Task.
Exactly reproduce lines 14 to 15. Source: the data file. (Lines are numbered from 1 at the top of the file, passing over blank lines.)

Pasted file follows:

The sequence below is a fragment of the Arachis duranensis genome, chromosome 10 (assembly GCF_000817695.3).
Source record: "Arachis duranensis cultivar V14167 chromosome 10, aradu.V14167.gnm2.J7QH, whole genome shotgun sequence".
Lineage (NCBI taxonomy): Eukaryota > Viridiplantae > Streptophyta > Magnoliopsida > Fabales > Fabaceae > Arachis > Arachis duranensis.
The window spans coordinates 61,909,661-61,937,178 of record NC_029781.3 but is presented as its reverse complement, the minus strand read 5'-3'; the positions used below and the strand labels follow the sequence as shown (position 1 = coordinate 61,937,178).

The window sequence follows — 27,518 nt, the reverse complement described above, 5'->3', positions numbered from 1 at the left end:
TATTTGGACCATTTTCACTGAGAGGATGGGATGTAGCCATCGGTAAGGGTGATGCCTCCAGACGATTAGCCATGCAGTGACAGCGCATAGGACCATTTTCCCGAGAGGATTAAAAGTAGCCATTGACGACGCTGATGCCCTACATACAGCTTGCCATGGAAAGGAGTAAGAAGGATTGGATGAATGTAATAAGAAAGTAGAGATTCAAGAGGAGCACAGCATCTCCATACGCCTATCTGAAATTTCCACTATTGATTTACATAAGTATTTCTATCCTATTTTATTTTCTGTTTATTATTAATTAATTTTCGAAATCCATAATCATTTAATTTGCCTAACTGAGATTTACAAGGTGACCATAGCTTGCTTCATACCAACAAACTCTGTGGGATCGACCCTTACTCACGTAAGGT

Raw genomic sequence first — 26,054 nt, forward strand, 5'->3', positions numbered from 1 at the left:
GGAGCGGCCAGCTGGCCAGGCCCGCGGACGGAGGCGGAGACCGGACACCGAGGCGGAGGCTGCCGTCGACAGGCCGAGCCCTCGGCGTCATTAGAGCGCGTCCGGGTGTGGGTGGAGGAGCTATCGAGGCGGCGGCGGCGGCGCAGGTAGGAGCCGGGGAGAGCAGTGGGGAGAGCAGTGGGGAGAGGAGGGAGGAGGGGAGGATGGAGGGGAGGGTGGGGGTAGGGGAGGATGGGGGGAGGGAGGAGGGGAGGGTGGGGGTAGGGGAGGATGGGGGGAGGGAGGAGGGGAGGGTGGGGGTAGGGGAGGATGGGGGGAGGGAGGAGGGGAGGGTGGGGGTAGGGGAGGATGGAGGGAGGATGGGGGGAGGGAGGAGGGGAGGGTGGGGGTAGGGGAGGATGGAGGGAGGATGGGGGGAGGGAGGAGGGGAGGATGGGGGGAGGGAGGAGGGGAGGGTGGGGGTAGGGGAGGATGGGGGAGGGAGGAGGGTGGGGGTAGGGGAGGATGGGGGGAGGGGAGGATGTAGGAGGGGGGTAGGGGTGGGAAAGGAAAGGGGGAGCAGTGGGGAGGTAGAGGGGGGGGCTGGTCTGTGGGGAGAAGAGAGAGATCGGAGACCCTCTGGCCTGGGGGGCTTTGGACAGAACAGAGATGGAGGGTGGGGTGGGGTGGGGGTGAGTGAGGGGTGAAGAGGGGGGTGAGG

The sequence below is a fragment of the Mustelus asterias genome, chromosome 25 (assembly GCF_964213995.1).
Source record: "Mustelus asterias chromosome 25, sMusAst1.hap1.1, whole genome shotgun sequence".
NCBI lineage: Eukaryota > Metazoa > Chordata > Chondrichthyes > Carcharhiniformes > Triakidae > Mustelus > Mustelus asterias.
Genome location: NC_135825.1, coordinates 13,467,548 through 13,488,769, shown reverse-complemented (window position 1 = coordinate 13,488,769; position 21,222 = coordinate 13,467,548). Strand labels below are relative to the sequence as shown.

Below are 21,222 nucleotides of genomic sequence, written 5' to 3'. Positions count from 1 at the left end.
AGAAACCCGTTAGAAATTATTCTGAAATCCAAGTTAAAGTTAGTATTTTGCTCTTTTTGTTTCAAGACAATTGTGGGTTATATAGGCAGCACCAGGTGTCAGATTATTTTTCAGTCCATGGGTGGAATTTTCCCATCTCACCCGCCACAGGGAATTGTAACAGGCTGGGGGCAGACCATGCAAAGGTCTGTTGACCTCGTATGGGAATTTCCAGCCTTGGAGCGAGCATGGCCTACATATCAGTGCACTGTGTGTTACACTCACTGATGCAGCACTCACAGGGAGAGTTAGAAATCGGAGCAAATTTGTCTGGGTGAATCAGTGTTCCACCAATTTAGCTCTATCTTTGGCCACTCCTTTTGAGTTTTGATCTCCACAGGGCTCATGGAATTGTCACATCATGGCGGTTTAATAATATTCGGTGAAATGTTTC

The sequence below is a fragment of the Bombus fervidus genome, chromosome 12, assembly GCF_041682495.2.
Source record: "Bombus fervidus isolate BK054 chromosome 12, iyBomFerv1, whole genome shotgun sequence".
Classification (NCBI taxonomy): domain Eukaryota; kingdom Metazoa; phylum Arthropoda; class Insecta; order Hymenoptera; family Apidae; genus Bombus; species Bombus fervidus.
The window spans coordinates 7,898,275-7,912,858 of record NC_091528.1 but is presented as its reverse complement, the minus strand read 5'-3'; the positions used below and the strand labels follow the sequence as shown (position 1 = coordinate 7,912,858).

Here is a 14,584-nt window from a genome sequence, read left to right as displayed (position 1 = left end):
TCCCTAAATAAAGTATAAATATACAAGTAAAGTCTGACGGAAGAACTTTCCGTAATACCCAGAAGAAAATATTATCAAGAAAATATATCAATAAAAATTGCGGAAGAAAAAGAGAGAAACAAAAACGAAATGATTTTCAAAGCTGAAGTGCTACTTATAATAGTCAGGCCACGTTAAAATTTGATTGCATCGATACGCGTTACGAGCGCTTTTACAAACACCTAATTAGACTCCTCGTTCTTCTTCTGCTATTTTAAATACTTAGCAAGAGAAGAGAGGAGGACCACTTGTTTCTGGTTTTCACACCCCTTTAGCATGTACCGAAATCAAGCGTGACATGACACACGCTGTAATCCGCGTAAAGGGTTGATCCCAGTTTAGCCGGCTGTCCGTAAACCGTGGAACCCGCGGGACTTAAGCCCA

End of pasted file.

AGAAACCCGTTAGAAATTATTCTGAAATCCAAGTTAAAGTTAGTATTTTGCTCTTTTTGTTTCAAGACAATTGTGGGTTATATAGGCAGCACCAGGTGTCAGATTATTTTTCAGTCCATGGGTGGAATTTTCCCATCTCACCCGCCACAGGGAATTGTAACAGGCTGGGGGCAGACCATGCAAAGGTCTGTTGACCTCGTATGGGAATTTCCAGCCTTGGAGCGAGCATGGCCTACATATCAGTGCACTGTGTGTTACACTCACTGATGCAGCACTCACAGGGAGAGTTAGAAATCGGAGCAAATTTGTCTGGGTGAATCAGTGTTCCACCAATTTAGCTCTATCTTTGGCCACTCCTTTTGAGTTTTGATCTCCACAGGGCTCATGGAATTGTCACATCATGGCGGTTTAATAATATTCGGTGAAATGTTTC

The sequence below is a fragment of the Bombus fervidus genome, chromosome 12, assembly GCF_041682495.2.